Ford Battery Deal with Chinese Company Under Investigation by House Committee Chairs

Ford Battery Deal with Chinese Company Under Investigation by House Committee Chairs
Mike Gallagher, Chair of the House Select Committee on the Chinese Communist Party

The Lede: On Friday, top House Republicans launched an inquiry to the Ford Motor Company regarding the company’s ties to a battery company in China due to forced labor and job offshoring concerns.

What We Know:

  • Two Republican House committee chairs, Mike Gallagher of the House Select Committee on the Chinese Communist Party, and Jason Smith of the Ways and Means Committee, sent a letter to Ford CEO Jim Farley questioning the automaker’s agreement with Contemporary Aperex Technology Co. Limited (CATL) for a $3.5 billion battery plant in Michigan geared toward its electric vehicles.
  • The committee chairs raise concerns regarding the structure of the deal as it pertains to employing U.S. and Chinese labor, CATL’s links to forced labor with a lithium mining company based in Xinjiang, reliance on Chinese critical minerals, and the possible flow of U.S. tax credits to CATL.
  • The letter requests a copy of the licensing agreement between Ford and CATL as well as all documents and communications exchanged between the companies and with the Biden administration related to the agreement and corresponding tax credits. It also requests answers to a series of questions related to Ford’s labor practices and supply chains in both the U.S. and China.
  • Ford has acknowledged the receipt of the letter, is reviewing it, and looks forward to responding.

The Background: This agreement between Ford and CATL was signed in February and lays out plans for Ford to manufacture battery cells using knowledge and services provided by CATL. Ford estimates that 2,500 new U.S. jobs would be added as a result of building the battery plant. Gallagher and Smith said that they had learned that the deal stipulated the employment of several hundred CATL employees from China, who would set up and maintain equipment and remain at the plant until roughly 2038. Automakers have strengthened their plans and production lines in recent years to capitalize on billions of dollars in tax credits and subsidies following the passage of the Inflation Reduction Act, which applies to green energy and electric vehicles. The law prohibits ‘countries of concern,’ including China and Russia, from benefiting from the tax credits and subsidies.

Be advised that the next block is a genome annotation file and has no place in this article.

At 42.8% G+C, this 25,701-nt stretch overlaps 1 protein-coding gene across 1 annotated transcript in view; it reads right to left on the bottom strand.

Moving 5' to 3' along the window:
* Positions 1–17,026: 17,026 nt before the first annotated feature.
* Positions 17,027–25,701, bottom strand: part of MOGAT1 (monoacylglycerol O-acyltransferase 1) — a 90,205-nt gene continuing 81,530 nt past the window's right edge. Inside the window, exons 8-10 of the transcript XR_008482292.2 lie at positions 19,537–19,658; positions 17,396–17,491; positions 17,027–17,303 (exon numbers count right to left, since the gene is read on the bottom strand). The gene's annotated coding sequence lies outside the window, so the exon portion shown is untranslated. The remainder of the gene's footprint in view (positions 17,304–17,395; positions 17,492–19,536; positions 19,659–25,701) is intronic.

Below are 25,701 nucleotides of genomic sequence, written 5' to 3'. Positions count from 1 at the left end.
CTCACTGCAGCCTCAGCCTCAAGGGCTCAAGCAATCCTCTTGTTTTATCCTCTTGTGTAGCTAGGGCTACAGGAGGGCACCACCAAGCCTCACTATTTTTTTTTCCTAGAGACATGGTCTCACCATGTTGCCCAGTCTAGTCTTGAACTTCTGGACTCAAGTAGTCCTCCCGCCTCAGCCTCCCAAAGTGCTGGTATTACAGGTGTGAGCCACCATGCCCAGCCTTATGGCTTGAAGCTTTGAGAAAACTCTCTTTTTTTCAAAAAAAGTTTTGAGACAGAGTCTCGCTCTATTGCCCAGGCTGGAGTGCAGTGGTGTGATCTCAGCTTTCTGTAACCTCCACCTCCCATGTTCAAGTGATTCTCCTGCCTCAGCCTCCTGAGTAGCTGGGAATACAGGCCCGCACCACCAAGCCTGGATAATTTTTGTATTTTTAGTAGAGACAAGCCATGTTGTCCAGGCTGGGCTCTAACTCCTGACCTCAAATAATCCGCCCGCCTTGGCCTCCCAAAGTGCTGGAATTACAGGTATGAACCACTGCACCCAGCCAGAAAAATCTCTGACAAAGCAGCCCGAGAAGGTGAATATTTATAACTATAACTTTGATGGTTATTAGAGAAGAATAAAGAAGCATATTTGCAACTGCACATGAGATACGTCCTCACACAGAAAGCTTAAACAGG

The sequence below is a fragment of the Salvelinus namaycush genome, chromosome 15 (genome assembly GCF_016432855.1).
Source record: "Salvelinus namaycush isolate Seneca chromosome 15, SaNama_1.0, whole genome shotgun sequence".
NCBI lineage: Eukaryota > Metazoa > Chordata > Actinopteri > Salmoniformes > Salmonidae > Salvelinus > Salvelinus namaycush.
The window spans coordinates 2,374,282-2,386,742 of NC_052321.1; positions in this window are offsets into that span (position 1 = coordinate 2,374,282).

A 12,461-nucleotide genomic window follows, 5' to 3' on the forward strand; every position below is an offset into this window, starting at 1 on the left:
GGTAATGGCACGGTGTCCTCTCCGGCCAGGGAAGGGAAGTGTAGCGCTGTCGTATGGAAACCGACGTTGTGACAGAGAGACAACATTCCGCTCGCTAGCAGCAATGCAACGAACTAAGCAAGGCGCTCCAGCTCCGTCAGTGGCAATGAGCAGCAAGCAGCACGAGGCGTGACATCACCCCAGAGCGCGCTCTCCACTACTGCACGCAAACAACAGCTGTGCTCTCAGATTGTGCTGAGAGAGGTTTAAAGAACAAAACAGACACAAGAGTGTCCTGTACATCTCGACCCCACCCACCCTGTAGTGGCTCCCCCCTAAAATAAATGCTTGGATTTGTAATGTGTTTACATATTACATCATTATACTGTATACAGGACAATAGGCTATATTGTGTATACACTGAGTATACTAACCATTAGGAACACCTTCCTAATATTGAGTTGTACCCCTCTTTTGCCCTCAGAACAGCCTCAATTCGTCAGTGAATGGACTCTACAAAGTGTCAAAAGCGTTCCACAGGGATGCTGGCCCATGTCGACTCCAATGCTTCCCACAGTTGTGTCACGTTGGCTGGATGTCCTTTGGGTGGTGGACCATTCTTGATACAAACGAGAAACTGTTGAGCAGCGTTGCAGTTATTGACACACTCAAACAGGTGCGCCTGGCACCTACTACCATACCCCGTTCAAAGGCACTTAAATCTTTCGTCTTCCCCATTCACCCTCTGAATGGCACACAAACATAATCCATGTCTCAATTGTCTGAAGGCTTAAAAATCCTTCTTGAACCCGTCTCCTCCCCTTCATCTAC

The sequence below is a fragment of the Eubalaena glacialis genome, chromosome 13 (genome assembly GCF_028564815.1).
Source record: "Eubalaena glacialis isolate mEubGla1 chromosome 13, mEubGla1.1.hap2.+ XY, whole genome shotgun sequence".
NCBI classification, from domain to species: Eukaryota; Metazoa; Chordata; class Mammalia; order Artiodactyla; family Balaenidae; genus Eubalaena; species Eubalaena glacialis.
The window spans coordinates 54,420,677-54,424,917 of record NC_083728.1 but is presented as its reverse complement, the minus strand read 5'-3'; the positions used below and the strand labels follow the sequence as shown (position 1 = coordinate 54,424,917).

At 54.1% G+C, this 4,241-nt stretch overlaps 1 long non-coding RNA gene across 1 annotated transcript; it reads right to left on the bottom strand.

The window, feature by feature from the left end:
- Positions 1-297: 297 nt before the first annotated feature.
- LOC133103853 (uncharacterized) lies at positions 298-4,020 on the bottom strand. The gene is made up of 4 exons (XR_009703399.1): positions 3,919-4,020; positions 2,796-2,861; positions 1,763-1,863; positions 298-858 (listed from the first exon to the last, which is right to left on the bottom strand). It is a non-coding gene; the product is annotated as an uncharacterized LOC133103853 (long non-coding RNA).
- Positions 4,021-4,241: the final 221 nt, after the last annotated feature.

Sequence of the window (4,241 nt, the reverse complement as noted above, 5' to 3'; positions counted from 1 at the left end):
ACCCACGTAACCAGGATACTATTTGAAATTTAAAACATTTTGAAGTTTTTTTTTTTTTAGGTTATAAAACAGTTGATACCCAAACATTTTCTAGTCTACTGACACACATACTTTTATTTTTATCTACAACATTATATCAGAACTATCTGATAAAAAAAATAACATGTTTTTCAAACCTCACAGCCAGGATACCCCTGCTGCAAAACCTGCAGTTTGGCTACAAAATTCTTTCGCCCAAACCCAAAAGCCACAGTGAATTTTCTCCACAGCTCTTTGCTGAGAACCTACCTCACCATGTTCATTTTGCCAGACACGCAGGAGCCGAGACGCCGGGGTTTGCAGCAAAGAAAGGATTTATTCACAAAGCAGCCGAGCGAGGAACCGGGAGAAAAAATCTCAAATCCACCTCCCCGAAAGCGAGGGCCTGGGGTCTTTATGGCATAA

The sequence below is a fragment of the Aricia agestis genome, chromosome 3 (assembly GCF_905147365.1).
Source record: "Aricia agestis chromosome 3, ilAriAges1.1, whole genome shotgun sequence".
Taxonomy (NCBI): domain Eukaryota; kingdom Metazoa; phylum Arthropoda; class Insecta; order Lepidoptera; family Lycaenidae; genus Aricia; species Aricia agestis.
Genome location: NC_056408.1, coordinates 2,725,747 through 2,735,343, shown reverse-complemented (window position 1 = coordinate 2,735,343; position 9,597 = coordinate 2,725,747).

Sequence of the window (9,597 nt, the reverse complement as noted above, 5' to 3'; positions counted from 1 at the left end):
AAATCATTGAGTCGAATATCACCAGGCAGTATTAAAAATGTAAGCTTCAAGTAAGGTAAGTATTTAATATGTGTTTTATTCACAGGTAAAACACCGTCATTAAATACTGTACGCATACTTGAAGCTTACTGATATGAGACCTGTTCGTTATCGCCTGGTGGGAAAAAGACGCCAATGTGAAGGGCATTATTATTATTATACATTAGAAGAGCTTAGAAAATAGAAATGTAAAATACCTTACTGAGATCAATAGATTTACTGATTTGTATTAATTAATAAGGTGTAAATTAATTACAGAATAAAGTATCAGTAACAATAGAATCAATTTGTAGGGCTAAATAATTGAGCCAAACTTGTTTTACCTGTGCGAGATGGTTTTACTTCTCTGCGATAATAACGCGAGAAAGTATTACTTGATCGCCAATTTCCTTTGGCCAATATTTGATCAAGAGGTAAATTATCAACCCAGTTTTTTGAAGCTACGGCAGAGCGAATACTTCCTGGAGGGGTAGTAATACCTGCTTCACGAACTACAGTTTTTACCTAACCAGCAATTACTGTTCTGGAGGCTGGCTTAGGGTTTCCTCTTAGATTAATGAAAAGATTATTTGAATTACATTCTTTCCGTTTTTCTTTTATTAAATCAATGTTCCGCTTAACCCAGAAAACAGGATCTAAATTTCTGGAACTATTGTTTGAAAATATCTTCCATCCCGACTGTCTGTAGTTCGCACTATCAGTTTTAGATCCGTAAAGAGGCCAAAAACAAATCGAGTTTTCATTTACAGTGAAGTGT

Likely Outcomes:

  • A less severe outcome would be the clarification of Ford’s ties with China and the commencement of their plans to build the battery plant, but with significantly scaled-back direct cooperation with CATL in U.S. operations compared to the current structure of the agreement.
  • If Ford is unable to respond in a satisfactory manner to this inquiry by lawmakers, there may be follow up measures to actively block the agreement’s implementation and sever the automaker’s collaboration with CATL. This would be a significant exercise in the power of the two committees chaired by Gallagher and Smith in affecting business between U.S. and Chinese firms. Other U.S. companies with ties to China may be subject to such scrutiny by lawmakers in the future, raising the risks of doing business with Chinese firms.


“If Ford is licensing agreement to maximize benefits to itself or CATL at the expense of the U.S. taxpayer, this demonstrates a disregard for corporate responsibility as an American company” – Mike Gallagher, Republican Representative from Wisconsin and chair of the House Select Committee on the Chinese Communist Party, and Jason Smith, Republican Representative from Missouri and chair of the Ways and Means Committee

“We have been woefully behind on scaled battery manufacturing production for years, allowing China to dominate this space…We can’t fail to invest and then finger point when our autos try to catch up.” – Haley Stevens, Democratic Representative from Michigan

Good Reads:

House GOP committee chairs launch probe into Ford-China battery deal (Politico)

Ford's agreement with Chinese company for electric vehicle battery production draws Republican scrutiny (CBS Austin)